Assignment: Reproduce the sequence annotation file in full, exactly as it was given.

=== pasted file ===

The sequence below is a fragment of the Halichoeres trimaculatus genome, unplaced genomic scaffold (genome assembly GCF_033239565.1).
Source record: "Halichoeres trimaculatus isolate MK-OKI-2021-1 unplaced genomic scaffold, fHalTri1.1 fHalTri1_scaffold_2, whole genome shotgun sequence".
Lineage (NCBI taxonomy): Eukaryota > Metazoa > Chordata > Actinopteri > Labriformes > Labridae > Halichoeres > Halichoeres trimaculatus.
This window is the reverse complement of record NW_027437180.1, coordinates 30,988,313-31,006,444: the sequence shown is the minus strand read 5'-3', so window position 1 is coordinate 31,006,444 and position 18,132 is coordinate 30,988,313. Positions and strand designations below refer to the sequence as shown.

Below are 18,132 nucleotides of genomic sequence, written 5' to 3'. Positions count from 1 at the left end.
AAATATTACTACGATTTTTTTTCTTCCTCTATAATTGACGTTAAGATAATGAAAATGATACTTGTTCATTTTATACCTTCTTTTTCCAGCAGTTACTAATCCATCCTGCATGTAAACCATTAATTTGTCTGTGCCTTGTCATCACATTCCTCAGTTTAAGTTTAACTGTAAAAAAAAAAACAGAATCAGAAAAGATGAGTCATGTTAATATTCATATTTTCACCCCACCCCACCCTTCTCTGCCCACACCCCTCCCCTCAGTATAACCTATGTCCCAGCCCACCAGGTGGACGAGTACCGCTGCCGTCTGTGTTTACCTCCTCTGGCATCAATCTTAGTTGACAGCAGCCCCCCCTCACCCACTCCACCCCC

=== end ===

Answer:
The sequence below is a fragment of the Halichoeres trimaculatus genome, unplaced genomic scaffold (genome assembly GCF_033239565.1).
Source record: "Halichoeres trimaculatus isolate MK-OKI-2021-1 unplaced genomic scaffold, fHalTri1.1 fHalTri1_scaffold_2, whole genome shotgun sequence".
Lineage (NCBI taxonomy): Eukaryota > Metazoa > Chordata > Actinopteri > Labriformes > Labridae > Halichoeres > Halichoeres trimaculatus.
This window is the reverse complement of record NW_027437180.1, coordinates 30,988,313-31,006,444: the sequence shown is the minus strand read 5'-3', so window position 1 is coordinate 31,006,444 and position 18,132 is coordinate 30,988,313. Positions and strand designations below refer to the sequence as shown.

Below are 18,132 nucleotides of genomic sequence, written 5' to 3'. Positions count from 1 at the left end.
AAATATTACTACGATTTTTTTTCTTCCTCTATAATTGACGTTAAGATAATGAAAATGATACTTGTTCATTTTATACCTTCTTTTTCCAGCAGTTACTAATCCATCCTGCATGTAAACCATTAATTTGTCTGTGCCTTGTCATCACATTCCTCAGTTTAAGTTTAACTGTAAAAAAAAAAACAGAATCAGAAAAGATGAGTCATGTTAATATTCATATTTTCACCCCACCCCACCCTTCTCTGCCCACACCCCTCCCCTCAGTATAACCTATGTCCCAGCCCACCAGGTGGACGAGTACCGCTGCCGTCTGTGTTTACCTCCTCTGGCATCAATCTTAGTTGACAGCAGCCCCCCCTCACCCACTCCACCCCC